Back in October, one of the Lutheridge leaders asked me if I'd heard of a book, Making Crosses. I hadn't. She thought it would make a great workshop at our Create in Me retreat, and we agreed that I'd lead it.
I fully intended to spend the intervening months making some crosses, but I didn't. So, I decided that we'd all explore this idea together. I wasn't sure what to expect, and in fact, I was a bit fearful, but it went well.
We spent the first half hour gathering our materials. We had a lot to choose from. At Lutheridge, we were surrounded by blooming plants, sticks of all sort, nature in all kinds of glory.
We had much to choose from indoors too. The Create in Me retreat includes all sorts of Creation Stations, which have all sorts of craft and art supplies: fabric, yarn, papers of all kinds, corks, all sorts of fun stuff.
For the next 30 minutes, we assembled the crosses. We attempted a meditative silence. I was impressed with the focus on the process, although I did wonder if paying attention to the process took away from a meditative and/or prayer focus.
Then we talked about the process and the crosses themselves.
We also talked about other elements we could have included: an opening prayer, Bible verses that mention crosses, the historical use of crosses, a discussion of symbolism.
We also talked about whether or not this workshop would translate well to our home churches. I thought that it might not because we wouldn't have all the natural materials and it would take some work to assemble all the arts and craft supplies.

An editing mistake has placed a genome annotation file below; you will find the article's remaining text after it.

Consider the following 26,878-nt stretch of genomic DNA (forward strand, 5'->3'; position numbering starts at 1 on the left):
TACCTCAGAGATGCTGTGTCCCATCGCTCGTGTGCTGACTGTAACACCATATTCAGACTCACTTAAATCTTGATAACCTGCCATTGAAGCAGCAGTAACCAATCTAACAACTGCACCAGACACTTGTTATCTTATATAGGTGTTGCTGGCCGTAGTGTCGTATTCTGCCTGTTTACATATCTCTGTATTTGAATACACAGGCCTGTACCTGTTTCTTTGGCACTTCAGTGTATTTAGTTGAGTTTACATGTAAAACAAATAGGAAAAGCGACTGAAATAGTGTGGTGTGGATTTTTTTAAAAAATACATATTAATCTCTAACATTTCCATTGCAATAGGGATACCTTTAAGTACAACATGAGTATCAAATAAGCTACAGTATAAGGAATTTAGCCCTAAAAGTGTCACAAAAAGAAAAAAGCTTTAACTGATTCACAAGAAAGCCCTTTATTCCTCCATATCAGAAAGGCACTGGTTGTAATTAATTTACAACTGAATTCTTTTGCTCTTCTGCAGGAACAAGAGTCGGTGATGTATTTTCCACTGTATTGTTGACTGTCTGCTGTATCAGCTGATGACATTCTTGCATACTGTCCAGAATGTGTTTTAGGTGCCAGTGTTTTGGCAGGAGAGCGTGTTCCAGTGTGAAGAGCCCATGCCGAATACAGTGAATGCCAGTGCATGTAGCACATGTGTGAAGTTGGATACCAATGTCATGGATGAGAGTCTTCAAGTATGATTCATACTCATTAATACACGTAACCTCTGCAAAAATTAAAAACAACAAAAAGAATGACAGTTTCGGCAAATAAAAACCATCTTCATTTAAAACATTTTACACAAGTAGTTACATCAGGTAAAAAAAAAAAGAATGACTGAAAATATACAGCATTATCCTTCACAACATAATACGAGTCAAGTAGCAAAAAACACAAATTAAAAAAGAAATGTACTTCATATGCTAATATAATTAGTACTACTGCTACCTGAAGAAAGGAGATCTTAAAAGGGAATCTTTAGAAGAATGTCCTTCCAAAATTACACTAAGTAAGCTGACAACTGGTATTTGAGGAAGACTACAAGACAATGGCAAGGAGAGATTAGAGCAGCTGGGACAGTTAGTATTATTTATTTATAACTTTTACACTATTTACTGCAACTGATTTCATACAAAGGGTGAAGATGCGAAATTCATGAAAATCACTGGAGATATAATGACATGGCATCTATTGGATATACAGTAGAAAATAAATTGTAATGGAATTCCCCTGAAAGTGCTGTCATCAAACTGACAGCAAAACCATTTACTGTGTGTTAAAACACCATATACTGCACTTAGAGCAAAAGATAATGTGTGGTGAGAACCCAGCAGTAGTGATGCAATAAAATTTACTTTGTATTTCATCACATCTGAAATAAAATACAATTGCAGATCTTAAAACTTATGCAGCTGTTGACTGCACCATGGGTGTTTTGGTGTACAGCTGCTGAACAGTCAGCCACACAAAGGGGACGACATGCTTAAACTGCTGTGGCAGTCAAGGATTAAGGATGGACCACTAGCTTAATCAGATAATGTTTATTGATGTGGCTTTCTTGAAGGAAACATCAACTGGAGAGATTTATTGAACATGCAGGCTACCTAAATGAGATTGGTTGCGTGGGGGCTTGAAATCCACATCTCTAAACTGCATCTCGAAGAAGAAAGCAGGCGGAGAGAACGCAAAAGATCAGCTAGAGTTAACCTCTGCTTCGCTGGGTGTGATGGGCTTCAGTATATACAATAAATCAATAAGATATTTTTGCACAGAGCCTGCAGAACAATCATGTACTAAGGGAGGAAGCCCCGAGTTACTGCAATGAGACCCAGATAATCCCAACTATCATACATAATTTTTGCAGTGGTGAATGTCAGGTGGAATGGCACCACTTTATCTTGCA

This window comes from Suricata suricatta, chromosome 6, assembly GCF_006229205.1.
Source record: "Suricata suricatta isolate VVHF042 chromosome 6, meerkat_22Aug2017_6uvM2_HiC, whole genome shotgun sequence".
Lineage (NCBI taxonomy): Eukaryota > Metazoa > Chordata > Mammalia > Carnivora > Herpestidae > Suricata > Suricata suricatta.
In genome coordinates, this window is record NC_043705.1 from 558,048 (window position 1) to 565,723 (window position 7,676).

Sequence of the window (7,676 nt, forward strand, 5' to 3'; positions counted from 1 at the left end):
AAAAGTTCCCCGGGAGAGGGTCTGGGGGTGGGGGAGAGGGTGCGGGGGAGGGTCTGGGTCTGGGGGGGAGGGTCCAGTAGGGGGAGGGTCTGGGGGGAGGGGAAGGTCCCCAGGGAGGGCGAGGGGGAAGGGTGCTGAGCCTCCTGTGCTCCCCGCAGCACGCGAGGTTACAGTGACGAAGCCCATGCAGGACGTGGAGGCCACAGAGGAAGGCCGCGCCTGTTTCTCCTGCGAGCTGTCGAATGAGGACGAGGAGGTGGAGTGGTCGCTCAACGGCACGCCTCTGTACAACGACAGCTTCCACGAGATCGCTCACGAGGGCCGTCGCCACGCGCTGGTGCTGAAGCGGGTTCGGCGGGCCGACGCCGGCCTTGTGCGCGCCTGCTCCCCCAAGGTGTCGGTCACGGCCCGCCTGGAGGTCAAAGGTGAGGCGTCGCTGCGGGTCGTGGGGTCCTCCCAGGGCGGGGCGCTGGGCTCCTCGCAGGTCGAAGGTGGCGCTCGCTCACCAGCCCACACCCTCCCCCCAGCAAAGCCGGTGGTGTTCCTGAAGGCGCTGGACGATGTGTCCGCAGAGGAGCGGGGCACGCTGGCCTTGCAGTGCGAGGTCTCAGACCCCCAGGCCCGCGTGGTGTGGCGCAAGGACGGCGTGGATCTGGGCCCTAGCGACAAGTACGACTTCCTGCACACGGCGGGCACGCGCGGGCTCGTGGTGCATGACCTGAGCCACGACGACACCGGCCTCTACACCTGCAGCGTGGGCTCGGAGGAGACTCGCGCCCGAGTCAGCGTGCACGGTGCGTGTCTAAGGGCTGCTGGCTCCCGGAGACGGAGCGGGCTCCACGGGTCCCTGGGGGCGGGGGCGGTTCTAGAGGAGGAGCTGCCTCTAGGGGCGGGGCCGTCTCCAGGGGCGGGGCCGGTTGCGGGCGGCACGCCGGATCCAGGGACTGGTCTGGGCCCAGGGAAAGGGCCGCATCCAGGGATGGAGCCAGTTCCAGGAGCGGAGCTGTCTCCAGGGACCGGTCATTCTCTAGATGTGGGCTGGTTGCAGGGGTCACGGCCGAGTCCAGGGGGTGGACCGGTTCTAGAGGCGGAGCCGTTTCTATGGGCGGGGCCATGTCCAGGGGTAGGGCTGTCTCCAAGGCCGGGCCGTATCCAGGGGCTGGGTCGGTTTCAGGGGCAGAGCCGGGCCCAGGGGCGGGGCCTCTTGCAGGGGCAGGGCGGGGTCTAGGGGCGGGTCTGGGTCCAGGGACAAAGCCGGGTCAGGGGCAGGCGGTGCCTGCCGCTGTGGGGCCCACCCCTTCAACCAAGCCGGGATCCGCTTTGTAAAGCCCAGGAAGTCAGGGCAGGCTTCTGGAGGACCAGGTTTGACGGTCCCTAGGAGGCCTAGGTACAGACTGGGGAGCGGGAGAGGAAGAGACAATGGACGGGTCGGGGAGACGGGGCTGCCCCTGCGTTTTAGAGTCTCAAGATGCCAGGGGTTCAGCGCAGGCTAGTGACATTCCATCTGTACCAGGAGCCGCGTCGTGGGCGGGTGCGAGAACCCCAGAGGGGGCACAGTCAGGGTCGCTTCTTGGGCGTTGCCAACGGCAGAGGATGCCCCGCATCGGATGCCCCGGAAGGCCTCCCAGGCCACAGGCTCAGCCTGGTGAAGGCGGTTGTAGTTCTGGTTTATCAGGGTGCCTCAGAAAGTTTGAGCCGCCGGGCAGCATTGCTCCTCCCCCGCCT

But the workshop participants thought that this workshop would work really well in their home churches. I like that it's a workshop that could appeal to all sorts of people of all ages, genders, and backgrounds. Plus, it doesn't take a lot of skill to be able to do this.
We wondered how our crosses might have been different if we weren't one week out from Easter. Would we create different crosses during Advent? We thought that they might.
All in all, it was just what I wanted the workshop to be: a meaningful experience for the participants, with lots of potential for use in the future.
The publisher's website lists these possibilities for making crosses:
Cross making during a worship service based on the movement of the Holy Spirit
Spiritual Work of the Church:
- Discernment Committee: To bond the committee and help in the discernment process for candidacy for the priesthood
- "Festival of the Cross" featuring all types of hand-made crosses, including found object Creation Crosses
- Children's crosses displayed and sold, with money sent to congregation's mission work
- Neighborhood clean-up project with found objects used to make crosses
- Inter-congregation crosses made by two downtown churches
- Cross making session at local homeless shelter
- Holy Week crosses created in group weekend before Holy Week and used in prayer/added to throughout the upcoming week
- Pentecost "Spirit Cross" created during Fellowship Hour in summer months with heavy participation by all members of the church
- Earth Day crosses in children's Sunday School class
- "Coming to the Cross as a Child" during women's retreat
- Lenten Crosses created at weekly gatherings of small groups
- During Sunday School where children and supervising parents make crosses together
- Display of crosses created by congregants encourages discussion of faith and spirituality and further introduces congregants to each other
- Group cross created during women's retreat, then placed in chapel to commemorate time with God and each other
- Silent retreat cross making
feeling the feelings…
1 year ago